Investigating Misconduct

Do you really know what you’re doing when it comes to investigating misconduct? Did you know, a flawed internal investigation process could cost your organisation dearly?

Does this scenario sound familiar? Allegations of misconduct have been made against an employee. You’re faced with two immediate choices – investigate the matter yourself or find an external specialist to investigate for you. You know that senior management would prefer you to take the most cost effective option and investigate yourself.

I’ve always liked the saying ‘I’m not rich enough to buy cheap stuff’. Whoever coined the phrase understood the inherent wisdom of paying more in the short term to save money in the long term. This principal is equally sound in weighing up the options for undertaking a workplace investigation. But, like any risk management measure, the benefits of prevention are difficult to quantify and, therefore, justify. It’s difficult to convince the decision makers that spending $20,000 on an external team of workplace investigations specialists might, just might, save the organisation ten times that amount.

The archives of the Fair Work Commission and its judicial predecessors are bursting with cautionary tales involving organisations that neglected to adhere to this principal in the desire to save a buck.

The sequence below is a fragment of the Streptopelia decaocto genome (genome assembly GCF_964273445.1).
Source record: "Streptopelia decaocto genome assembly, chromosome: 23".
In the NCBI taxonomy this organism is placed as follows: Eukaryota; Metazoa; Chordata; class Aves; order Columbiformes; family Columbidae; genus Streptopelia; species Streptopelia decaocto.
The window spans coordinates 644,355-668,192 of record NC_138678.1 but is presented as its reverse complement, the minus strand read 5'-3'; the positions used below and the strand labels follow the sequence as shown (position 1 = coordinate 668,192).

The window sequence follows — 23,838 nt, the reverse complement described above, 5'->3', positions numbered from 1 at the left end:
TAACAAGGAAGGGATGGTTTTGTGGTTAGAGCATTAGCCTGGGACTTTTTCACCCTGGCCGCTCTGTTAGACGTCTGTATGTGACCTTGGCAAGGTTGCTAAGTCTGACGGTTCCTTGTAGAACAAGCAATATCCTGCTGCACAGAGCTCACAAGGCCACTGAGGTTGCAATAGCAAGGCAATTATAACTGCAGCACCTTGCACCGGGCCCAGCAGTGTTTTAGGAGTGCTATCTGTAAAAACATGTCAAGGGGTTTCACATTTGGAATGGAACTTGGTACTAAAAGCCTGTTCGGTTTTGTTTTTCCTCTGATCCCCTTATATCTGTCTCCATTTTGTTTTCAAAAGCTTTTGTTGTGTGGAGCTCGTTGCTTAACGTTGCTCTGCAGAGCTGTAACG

Such was the case for one company ordered to pay $296,650 in damages to a sacked state manager who was drunk at a conference. The evidence of intoxication was clear. An internal investigation recommended the manager be dismissed for gross misconduct. The court disagreed. The standard of proof, weighed alongside contractual issues and company policy wording, revealed a flawed process of enquiry, indefensible findings and a sound case for unfair dismissal.

In 7 out of 10 cases in which we are called in to investigate, we find that an attempt has previously been made to investigate internally. In many cases, due to incorrect methodology, there is little we can do to salvage the situation. There have been many instances where the evidence clearly supports instant dismissal but the investigation methodology is so flawed, that any sort of disciplinary action would be indefensible.

The lesson learned here is, spend now to save later – just maybe.

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